I love golf! Ask any of my many golfer friends, they will tell you, “That Smiley guy loves to play golf.” But the truth is, I just love the time I spend on the golf course. As I approach, 6,000 days of my life spent on a golf course, I have learned to see things and notice things that most golfers don’t. A few examples: The “cut” of the variety of mowers used to create those wonderful putting surfaces; how the greens are mowed. Type of sand in bunkers; the care taken in raking them. And the note on the rakes, “leave rake in bunker” or “leave rake out of the bunker.” The care with which holes are replaced. Well you get the idea.
I have also grown to love the infinite variety of wildlife that makes the golf course their home.
1 in 100,000 Occurrence
My group included two players needing to finish in the top three to qualify for the season ending, Senior Tour Finals. We had completed six holes and my group was getting comfortable with the always incredibly fast greens at Oak Ridge. My dear old dad would have described those greens as, “Slick as snot on a broom handle”.
As Steve was about to “gently whisper at” a ticklish little down-hiller, he backed away from the putt as a pesky squirrel began chattering. I turned and looked in the direction of his distractor. Sure enough there it was, the albino squirrel of Oak Ridge Country Club. Luckily, I had tapped-in earlier and could observe the white squirrel as he busily prepared for winter.
Since that recent sighting I have done some research on white squirrels. There are actually two types of white squirrels: The true albino who, like all of Mother Nature’s albino mammals, lack pigment and are born pure white with red eyes. The albino squirrel is a 1 in 100,000 occurrence in nature and these creatures that lack the natural camouflage and have weak eyesight have a very short life expectancy. There is also a type of non-albino squirrels that exhibit a rare white fur coloration known as leucism that is as a result of a recessive gene found within the Eastern gray squirrel. Although these squirrels are commonly referred to as “albinos”, most of them are likely white squirrels, instead of albino.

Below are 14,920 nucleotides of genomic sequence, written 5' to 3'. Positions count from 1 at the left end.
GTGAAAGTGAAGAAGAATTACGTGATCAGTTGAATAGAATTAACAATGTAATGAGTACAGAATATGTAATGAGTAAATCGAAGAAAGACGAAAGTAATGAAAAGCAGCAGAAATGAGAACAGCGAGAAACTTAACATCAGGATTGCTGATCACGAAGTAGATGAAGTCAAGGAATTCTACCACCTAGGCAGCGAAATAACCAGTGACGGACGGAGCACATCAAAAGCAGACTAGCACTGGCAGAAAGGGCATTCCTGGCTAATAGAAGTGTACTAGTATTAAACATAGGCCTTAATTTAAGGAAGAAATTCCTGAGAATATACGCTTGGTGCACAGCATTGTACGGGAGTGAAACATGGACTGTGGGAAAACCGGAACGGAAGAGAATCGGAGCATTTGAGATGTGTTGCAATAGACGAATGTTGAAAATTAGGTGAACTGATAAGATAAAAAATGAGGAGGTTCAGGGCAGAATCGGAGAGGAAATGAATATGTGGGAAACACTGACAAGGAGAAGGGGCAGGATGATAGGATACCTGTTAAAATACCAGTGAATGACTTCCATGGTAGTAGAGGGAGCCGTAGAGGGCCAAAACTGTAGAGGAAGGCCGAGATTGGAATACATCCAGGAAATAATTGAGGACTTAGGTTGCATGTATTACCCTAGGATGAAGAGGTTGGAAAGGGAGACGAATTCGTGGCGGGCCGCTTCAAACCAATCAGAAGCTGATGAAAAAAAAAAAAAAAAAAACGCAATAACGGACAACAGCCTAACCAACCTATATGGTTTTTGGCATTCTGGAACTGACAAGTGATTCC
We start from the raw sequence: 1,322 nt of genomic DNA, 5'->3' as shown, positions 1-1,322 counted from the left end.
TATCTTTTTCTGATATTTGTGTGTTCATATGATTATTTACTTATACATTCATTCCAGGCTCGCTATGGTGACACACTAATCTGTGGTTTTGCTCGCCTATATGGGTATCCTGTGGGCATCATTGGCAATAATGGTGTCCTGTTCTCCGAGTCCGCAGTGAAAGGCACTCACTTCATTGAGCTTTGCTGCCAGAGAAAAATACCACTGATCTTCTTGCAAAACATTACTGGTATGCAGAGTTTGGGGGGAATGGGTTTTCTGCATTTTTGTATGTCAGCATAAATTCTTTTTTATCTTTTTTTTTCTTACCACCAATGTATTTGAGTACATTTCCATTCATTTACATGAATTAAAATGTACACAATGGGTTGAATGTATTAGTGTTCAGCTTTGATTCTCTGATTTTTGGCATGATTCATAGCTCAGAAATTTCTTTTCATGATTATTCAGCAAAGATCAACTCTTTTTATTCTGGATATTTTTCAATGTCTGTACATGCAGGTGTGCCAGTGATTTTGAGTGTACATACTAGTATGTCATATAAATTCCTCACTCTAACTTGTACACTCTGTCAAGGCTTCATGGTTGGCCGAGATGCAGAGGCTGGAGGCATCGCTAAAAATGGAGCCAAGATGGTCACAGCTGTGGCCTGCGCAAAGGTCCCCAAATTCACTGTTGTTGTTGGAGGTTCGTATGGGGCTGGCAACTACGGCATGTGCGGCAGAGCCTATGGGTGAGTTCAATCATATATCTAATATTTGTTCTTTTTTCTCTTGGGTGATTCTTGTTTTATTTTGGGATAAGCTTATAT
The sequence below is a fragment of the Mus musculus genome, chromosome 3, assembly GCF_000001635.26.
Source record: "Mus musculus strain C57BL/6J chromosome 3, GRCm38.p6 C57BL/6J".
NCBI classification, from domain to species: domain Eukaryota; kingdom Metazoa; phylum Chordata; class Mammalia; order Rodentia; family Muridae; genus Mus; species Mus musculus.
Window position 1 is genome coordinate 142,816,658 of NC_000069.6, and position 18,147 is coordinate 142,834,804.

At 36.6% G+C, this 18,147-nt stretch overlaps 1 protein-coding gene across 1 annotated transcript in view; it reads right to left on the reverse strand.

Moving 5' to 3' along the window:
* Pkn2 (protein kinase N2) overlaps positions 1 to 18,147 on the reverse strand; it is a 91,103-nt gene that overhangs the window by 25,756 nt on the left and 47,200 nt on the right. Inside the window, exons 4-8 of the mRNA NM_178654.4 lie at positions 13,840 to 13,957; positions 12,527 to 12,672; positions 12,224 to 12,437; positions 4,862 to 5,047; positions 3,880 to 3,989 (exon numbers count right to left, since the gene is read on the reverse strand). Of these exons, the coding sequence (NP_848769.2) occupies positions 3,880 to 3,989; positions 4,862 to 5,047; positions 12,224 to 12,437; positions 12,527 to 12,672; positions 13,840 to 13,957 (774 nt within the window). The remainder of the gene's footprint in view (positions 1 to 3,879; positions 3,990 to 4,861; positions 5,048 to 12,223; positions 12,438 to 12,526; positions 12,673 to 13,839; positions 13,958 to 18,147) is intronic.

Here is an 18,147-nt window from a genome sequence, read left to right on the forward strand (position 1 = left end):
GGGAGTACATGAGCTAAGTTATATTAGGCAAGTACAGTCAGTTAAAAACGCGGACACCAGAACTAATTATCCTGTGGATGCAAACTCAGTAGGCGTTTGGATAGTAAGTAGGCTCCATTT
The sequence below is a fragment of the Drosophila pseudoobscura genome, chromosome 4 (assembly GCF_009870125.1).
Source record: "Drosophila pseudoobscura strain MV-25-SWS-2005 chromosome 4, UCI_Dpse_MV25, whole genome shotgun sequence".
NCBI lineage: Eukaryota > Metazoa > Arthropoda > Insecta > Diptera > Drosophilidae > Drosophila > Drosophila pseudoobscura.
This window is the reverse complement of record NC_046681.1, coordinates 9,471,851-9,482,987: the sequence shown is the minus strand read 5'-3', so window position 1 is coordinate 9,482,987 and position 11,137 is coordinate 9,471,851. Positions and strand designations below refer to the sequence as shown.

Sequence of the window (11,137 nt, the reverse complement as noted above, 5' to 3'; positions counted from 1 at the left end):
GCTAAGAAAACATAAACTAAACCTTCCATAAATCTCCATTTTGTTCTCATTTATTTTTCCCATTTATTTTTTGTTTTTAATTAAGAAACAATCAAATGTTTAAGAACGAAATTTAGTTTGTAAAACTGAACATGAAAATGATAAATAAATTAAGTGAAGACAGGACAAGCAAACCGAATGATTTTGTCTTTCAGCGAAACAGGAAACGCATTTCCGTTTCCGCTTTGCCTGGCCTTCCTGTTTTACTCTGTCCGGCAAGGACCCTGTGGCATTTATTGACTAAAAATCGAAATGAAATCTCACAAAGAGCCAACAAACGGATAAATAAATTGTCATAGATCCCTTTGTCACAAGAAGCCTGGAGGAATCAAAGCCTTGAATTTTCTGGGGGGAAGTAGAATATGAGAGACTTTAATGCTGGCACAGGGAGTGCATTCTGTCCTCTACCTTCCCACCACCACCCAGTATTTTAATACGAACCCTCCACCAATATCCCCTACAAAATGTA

There is a nation wide organization, the Albino Squirrel Preservation Society, ASPS, dedicated to watching and photographing white squirrels. A Facebook group dedicated to these squirrels, called I’ve Seen the Albino Squirrel of Michigan Tech, was created for people to post photographs and anecdotes of their encounters with the white squirrels.
The golf course in Brevard, NC is the home of a colony of white squirrels. Golfers from this good little golf course protect their pale rodents with loving care. Olney, IL, known as the “White Squirrel Capital of the World”, has more white squirrels than any city in the U.S. These snowy beauties have the right-of-way on all city streets and there is a $500 fine for hitting one. The Olney Police Department features the image of a white squirrel on its officers’ uniform patches. The University of Wisconsin – Eau Claire has a significant population of white squirrel on the campus and in other areas of the city. The University of Louisville has its own chapter of ASPS and gives a free t-shirt to anyone who takes a picture of a white squirrel on the grounds and takes it to the administration offices.
Back to Oak Ridge… we 2, 3 and 4-putted our way around the remaining holes on this perfectly maintained private club, then indulged in an adult beverage as we awaited the final results of the final Senior Tour event of the season. Talk of the albino squirrel quickly took a back seat to the qualifiers for the Finals, but in my mental library of nature recordings, the white squirrel that makes Oak Ridge his home is the newest member.